[Python-3000] string C API
jimjjewett at gmail.com
Fri Sep 15 19:04:08 CEST 2006
On 9/15/06, Nick Coghlan <ncoghlan at gmail.com> wrote:
> Jim Jewett wrote:
> >> ... would be necessary to at least *scan* the string when it
> >> was first created in order to ensure it can be decoded without errors
> > What happens today with strings? I think the answer is:
> > "Nothing.
> > They print something odd when printed.
> > They may raise errors when explicitly recoded to unicde."
> > Why is this a problem?
> We don't have 8-bit strings lying around in Py3k.
Right. But we do in Py 2.x, and the equivalent delayed errors have
not been a serious problem. I suppose that might change if everyone
were actually using unicode, so that more stuff got converted
eventually. On the other hand, I'm not sure how many strings will
*ever* need recoding, if we don't do it on construction.
> To convert bytes to
> characters, they *must* be converted to unicode code points.
A "code point" doesn't exist in actual code; it has to be represented
by some concrete encoding. The most common encodings are the UTF-8
and the various UTF-16 and UTF-32, but they are still concrete
encodings, rather than the "real" code point. A bytestream in latin-1
(with meta-knowledge that it is in latin-1) represents that abstract
code points just as much as a bytestream in UTF8 would. For some
purposes (including error detection) it is less efficient, but it is
just as valid.
> > I'm not so happy about the efficiency implication of the idea that
> > *all* strings *must* be validated (let alone recoded).
> Then always define latin-1 as the source encoding for your files - it will
> just pass the bytes straight through.
That would work for skipping validation. It won't work if Python
insists on recoding everything to an internally privileged encoding.
> > Interning may get awkward if multiple encodings are allowed within a
> > program, regardless of whether they're allowed for single strings. It
> > might make sense to intern only strings that are in the same encoding
> > as the source code. (Or whose values are limited to ASCII?)
> Unicode strings don't have an encoding - they only store code points.
But these code points are stored somehow. In py2.k, the decision was
to always use a specific privileged encoding, and to choose that
encoding at compile time. This decision was not required by unicode;
it was chosen for implementation reasons.
> I admit that by using a separate Python object for the data buffer instead of
> a pointer to raw memory, the incref/decref in the processing code becomes the
> moral equivalent of a read lock, but consider the case where Thread A performs
> an operation and decides "I need to recode the buffer to UCS-4" at the same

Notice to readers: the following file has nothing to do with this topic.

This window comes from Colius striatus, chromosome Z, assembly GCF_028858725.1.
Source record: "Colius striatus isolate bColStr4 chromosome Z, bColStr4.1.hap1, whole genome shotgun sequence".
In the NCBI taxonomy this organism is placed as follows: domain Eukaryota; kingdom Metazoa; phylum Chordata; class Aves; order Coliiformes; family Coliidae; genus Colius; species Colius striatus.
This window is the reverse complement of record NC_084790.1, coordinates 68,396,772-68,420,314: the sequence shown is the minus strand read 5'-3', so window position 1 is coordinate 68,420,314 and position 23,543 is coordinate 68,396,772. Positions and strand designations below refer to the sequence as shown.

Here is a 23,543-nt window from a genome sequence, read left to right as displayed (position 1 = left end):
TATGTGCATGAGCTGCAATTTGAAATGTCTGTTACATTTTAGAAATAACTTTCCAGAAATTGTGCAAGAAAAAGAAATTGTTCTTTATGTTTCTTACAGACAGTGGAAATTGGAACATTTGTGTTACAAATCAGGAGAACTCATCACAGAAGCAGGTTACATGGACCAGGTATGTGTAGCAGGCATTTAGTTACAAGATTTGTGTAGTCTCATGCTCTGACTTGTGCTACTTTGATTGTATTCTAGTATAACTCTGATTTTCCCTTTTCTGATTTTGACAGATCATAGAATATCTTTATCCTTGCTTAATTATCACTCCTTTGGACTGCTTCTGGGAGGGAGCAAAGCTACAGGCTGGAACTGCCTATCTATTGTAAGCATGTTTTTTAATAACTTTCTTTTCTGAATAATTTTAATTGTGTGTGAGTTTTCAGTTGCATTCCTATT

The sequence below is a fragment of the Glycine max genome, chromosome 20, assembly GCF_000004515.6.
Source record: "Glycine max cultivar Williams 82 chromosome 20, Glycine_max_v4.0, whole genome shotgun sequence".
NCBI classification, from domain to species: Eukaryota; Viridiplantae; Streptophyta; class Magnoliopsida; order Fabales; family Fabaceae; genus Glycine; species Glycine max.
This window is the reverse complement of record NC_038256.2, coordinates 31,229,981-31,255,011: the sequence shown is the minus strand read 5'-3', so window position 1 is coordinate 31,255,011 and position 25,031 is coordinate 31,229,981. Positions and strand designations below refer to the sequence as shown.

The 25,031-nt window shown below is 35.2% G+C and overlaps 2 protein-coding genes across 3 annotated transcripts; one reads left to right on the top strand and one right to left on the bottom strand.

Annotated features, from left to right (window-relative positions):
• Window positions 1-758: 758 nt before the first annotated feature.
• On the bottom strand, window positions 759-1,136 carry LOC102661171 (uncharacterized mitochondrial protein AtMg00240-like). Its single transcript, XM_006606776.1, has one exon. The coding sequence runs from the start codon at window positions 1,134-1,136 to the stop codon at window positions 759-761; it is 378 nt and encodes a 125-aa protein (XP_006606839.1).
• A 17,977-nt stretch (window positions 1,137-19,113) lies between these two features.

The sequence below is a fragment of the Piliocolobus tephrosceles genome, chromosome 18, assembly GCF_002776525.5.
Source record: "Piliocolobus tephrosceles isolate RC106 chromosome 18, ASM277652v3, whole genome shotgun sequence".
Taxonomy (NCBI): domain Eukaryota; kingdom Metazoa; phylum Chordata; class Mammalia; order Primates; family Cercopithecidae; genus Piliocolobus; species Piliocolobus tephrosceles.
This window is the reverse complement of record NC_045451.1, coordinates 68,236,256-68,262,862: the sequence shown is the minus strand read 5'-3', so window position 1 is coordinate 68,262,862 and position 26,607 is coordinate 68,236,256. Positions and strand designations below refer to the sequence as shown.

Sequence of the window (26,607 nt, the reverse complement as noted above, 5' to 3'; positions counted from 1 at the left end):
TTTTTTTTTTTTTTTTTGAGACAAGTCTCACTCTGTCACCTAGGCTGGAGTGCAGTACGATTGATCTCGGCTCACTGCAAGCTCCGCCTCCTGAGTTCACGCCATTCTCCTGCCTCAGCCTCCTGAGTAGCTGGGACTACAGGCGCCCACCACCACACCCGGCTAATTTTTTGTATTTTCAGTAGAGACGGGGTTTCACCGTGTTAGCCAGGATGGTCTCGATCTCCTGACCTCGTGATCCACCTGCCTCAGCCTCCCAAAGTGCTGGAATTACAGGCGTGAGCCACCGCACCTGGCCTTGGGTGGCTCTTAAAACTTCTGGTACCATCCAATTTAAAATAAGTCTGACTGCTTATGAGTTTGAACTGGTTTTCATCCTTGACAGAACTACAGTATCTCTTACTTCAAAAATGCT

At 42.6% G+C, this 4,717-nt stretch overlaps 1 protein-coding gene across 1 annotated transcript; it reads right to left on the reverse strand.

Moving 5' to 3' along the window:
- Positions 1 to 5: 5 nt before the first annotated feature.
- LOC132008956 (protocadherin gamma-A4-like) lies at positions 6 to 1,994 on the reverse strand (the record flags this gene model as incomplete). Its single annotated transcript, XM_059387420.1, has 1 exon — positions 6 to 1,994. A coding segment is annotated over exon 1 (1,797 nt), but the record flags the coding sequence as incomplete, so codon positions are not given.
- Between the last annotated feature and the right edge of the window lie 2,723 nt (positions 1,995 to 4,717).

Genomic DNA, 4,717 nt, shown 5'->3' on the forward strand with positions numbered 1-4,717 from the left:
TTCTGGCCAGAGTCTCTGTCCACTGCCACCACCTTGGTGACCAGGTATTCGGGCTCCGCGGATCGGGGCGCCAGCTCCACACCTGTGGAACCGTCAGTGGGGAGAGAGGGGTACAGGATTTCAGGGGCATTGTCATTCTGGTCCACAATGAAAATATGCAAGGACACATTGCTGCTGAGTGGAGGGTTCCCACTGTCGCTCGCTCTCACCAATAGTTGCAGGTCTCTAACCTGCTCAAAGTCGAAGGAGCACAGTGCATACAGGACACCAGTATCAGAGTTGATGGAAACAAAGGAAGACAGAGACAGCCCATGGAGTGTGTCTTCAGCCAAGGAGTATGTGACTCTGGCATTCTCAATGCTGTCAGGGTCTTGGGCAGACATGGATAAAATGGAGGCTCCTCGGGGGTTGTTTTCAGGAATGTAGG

> time that Thread B performs an operation and decides "I need to recode the
> buffer to UCS-4".
Then you end up doing it twice, and wasting even more space. I
expect "never need to change the encoding" will be far more common
(1) Application is multithreaded
and (2) Multiple threads happen to be using the same string
and (3) Multiple threads need to recode it to the same new
encoding at the same time
and (4) This recoding need was in some way conditional, so the
programmer felt it was sensible to request it both places, instead of
just recoding once on creation.
> And this style has some very serious overhead implications, as each string
> would now require:
> The string object, with a 32 or 64 bit pointer to the data buffer object
> The data buffer object
> String memory overhead would double, with an additional 32 or 64 bits
> depending on platform. This is a pretty significant increase when it comes to
> identifier-length strings.
dicts already have to deal with this. The workaround there was to
have a smalltable fastened to the dict, and to waste that smalltable
if the dictionary grows too large. strings could do something
similar. (Either all strings, keeping the original encoding, or just
small strings, so that not too much will ever be wasted.)
> >> Sure certain applications that are just copying from one data stream to
> >> another (both in the same encoding) may needlessly decode and then
> >> re-encode the data,
> > Other than text editors, "certain" includes almost any application I
> > have ever used, let alone written.
> If you're reading text and you *know* it is ASCII data, then you can just set
> the encoding to latin-1
Only if latin-1 is a valid encoding for the internal implementation.
If it is, then python does have to allow multiple internal
implementations, and some way of marking which was used. (Obviously,
I think this is the right answer, but this is a change form 2.x, and
would require some changes to the C API.)
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